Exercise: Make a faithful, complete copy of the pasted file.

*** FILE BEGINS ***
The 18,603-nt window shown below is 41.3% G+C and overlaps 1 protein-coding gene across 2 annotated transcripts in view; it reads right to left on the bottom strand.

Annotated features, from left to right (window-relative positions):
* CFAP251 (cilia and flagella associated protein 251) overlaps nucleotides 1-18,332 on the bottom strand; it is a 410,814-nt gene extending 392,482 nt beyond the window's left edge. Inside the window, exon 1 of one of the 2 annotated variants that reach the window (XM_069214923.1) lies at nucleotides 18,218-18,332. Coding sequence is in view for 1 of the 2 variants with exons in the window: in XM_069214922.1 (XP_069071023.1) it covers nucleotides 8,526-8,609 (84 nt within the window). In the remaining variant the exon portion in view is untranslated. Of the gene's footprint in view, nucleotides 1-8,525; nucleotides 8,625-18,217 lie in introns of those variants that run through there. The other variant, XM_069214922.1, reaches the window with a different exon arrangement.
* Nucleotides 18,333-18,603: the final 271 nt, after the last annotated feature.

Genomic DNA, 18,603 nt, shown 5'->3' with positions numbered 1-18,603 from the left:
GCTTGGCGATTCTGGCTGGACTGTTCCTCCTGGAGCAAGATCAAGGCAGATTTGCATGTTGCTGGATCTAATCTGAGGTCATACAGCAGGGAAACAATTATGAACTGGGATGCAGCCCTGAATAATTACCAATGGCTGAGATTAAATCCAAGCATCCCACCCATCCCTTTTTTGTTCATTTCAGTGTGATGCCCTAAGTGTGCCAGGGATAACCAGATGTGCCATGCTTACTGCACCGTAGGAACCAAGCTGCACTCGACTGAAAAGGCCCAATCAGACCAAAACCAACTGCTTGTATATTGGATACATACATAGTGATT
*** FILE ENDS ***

The 18,603-nt window shown below is 41.3% G+C and overlaps 1 protein-coding gene across 2 annotated transcripts in view; it reads right to left on the bottom strand.

Annotated features, from left to right (window-relative positions):
* CFAP251 (cilia and flagella associated protein 251) overlaps nucleotides 1-18,332 on the bottom strand; it is a 410,814-nt gene extending 392,482 nt beyond the window's left edge. Inside the window, exon 1 of one of the 2 annotated variants that reach the window (XM_069214923.1) lies at nucleotides 18,218-18,332. Coding sequence is in view for 1 of the 2 variants with exons in the window: in XM_069214922.1 (XP_069071023.1) it covers nucleotides 8,526-8,609 (84 nt within the window). In the remaining variant the exon portion in view is untranslated. Of the gene's footprint in view, nucleotides 1-8,525; nucleotides 8,625-18,217 lie in introns of those variants that run through there. The other variant, XM_069214922.1, reaches the window with a different exon arrangement.
* Nucleotides 18,333-18,603: the final 271 nt, after the last annotated feature.

Genomic DNA, 18,603 nt, shown 5'->3' with positions numbered 1-18,603 from the left:
GCTTGGCGATTCTGGCTGGACTGTTCCTCCTGGAGCAAGATCAAGGCAGATTTGCATGTTGCTGGATCTAATCTGAGGTCATACAGCAGGGAAACAATTATGAACTGGGATGCAGCCCTGAATAATTACCAATGGCTGAGATTAAATCCAAGCATCCCACCCATCCCTTTTTTGTTCATTTCAGTGTGATGCCCTAAGTGTGCCAGGGATAACCAGATGTGCCATGCTTACTGCACCGTAGGAACCAAGCTGCACTCGACTGAAAAGGCCCAATCAGACCAAAACCAACTGCTTGTATATTGGATACATACATAGTGATT